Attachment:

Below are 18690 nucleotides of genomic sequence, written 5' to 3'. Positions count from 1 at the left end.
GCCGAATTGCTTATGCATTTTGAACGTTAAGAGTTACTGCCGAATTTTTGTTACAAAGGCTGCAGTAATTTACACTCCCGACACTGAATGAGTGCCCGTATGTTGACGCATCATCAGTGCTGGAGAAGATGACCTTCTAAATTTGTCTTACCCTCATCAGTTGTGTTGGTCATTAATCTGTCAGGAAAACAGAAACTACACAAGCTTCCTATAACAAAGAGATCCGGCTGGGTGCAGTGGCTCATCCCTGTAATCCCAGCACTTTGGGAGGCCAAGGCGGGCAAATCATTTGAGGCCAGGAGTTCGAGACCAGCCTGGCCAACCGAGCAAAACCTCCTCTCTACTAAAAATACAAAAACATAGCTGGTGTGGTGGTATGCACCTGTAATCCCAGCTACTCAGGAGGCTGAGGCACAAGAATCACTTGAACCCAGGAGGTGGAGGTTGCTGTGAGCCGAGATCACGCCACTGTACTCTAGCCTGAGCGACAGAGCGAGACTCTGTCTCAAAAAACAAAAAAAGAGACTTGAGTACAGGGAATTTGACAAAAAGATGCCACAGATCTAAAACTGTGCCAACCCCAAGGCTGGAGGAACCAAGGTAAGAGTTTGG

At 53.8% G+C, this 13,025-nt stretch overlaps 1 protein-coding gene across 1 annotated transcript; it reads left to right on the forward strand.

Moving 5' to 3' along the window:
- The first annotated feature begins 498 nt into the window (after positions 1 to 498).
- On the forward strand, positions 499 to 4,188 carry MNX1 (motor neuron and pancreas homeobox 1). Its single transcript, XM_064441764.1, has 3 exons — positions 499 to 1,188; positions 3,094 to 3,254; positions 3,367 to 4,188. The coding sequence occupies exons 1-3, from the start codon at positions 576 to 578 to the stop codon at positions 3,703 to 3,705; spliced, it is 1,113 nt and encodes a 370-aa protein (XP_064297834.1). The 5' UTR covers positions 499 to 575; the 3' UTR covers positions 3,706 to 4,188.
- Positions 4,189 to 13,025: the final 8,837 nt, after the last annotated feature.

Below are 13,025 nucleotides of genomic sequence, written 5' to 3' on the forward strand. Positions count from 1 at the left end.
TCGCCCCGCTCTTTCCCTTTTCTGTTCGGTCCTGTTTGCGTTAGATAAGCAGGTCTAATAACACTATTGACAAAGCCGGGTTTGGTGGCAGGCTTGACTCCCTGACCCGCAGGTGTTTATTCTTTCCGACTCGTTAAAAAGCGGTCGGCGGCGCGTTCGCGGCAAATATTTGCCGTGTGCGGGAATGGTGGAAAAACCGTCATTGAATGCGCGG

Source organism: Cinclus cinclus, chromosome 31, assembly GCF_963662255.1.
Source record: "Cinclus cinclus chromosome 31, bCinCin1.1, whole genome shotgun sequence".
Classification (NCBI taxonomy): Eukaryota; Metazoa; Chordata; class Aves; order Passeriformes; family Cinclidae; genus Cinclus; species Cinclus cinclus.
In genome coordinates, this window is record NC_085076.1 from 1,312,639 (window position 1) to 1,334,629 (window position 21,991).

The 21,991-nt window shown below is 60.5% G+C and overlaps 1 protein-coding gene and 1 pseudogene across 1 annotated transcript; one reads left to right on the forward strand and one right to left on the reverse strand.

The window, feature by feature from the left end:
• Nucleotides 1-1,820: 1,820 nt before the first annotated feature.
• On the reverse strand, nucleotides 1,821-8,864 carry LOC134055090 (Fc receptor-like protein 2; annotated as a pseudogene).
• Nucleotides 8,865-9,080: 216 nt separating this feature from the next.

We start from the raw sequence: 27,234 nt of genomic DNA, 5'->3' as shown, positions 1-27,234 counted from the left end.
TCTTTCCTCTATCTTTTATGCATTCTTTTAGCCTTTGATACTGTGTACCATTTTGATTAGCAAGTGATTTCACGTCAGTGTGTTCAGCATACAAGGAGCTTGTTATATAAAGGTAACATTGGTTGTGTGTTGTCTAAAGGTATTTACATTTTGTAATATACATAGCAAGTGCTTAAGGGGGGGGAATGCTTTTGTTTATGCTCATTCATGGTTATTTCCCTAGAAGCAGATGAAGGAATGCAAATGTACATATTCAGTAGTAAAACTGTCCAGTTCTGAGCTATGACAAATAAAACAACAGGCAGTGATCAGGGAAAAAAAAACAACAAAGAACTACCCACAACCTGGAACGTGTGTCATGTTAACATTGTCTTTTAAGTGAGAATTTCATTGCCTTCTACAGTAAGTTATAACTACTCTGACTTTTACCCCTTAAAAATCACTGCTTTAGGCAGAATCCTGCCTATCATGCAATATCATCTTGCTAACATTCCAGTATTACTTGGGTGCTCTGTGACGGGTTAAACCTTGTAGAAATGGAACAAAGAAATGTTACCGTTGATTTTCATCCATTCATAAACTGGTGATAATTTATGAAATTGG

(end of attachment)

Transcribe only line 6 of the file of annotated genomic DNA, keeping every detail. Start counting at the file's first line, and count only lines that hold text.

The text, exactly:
- On the forward strand, positions 499 to 4,188 carry MNX1 (motor neuron and pancreas homeobox 1). Its single transcript, XM_064441764.1, has 3 exons — positions 499 to 1,188; positions 3,094 to 3,254; positions 3,367 to 4,188. The coding sequence occupies exons 1-3, from the start codon at positions 576 to 578 to the stop codon at positions 3,703 to 3,705; spliced, it is 1,113 nt and encodes a 370-aa protein (XP_064297834.1). The 5' UTR covers positions 499 to 575; the 3' UTR covers positions 3,706 to 4,188.